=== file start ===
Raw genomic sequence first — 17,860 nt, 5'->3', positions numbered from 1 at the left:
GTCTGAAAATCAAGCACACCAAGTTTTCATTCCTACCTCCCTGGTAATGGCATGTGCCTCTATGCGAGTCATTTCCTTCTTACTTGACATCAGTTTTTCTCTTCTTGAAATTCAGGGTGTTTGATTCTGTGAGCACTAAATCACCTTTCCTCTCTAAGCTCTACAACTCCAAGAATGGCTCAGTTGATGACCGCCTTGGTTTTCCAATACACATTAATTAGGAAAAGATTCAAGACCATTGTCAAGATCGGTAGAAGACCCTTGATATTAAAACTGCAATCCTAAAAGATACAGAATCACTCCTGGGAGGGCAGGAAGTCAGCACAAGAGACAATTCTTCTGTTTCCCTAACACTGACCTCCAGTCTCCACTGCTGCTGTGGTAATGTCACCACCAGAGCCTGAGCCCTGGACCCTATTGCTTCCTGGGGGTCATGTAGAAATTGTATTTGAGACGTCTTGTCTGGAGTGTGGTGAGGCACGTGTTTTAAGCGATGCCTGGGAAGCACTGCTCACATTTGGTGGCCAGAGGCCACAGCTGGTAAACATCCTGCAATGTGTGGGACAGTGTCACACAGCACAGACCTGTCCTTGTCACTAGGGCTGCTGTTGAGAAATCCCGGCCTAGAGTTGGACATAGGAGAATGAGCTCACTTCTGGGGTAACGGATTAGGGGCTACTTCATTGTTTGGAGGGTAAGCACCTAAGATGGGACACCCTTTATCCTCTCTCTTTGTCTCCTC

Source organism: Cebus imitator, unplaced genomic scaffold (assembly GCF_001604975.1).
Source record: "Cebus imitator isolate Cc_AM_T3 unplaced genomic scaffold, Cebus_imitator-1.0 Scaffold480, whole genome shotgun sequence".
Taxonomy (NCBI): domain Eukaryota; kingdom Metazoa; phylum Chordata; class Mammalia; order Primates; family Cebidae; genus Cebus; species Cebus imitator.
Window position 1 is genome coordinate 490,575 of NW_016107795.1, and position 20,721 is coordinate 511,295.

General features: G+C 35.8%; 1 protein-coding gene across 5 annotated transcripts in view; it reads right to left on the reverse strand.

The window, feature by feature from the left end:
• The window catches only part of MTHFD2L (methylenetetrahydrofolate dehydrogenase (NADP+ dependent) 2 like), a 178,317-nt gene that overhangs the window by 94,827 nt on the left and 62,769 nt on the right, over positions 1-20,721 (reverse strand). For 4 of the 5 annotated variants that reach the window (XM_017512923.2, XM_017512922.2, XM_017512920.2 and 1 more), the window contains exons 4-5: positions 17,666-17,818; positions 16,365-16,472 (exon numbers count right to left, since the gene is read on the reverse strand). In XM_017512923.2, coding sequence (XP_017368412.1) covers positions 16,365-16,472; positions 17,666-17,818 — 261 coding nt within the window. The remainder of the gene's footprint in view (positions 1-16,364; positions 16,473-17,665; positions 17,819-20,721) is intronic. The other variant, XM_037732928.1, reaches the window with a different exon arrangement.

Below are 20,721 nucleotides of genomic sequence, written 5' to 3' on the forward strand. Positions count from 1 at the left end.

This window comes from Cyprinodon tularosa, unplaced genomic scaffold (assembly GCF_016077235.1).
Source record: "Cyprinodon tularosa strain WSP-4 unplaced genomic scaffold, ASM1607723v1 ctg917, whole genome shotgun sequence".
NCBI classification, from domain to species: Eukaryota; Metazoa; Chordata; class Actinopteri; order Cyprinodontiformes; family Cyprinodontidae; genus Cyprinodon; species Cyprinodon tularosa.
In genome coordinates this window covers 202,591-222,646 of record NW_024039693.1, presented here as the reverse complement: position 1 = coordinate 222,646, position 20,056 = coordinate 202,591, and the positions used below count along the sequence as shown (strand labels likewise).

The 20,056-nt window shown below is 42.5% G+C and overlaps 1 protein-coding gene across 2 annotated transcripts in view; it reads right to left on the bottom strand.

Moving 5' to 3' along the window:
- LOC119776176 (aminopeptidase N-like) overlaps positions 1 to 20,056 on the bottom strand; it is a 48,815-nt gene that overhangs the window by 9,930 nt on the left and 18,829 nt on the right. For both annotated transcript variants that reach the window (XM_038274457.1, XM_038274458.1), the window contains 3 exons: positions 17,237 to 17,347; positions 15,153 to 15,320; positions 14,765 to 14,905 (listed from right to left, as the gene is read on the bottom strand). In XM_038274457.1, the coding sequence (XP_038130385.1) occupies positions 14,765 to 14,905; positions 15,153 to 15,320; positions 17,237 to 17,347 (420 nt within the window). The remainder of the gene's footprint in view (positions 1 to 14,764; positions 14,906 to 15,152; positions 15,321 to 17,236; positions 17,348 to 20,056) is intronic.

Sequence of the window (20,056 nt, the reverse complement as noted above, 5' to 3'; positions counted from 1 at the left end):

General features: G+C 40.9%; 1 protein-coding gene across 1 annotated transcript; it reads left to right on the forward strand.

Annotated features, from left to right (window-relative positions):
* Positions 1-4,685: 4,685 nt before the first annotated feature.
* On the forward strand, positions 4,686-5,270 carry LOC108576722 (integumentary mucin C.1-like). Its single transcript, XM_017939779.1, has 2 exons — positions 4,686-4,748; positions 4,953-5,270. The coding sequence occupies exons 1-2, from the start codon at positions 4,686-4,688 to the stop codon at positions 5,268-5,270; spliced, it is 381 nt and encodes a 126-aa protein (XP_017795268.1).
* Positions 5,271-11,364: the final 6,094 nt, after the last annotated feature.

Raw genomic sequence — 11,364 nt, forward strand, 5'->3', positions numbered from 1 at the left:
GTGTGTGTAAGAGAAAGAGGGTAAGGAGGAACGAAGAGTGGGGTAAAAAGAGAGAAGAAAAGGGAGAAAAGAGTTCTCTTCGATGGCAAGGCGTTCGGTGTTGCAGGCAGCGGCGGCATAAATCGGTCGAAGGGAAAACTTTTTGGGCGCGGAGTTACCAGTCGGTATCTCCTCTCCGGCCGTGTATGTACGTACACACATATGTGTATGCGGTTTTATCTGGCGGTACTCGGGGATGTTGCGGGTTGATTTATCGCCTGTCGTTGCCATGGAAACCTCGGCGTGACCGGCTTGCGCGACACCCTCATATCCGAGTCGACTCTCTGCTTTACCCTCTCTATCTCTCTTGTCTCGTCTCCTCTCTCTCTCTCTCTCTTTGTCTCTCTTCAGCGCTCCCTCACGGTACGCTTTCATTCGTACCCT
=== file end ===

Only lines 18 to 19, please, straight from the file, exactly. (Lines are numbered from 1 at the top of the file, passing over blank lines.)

Sequence of the window (20,056 nt, the reverse complement as noted above, 5' to 3'; positions counted from 1 at the left end):

General features: G+C 40.9%; 1 protein-coding gene across 1 annotated transcript; it reads left to right on the forward strand.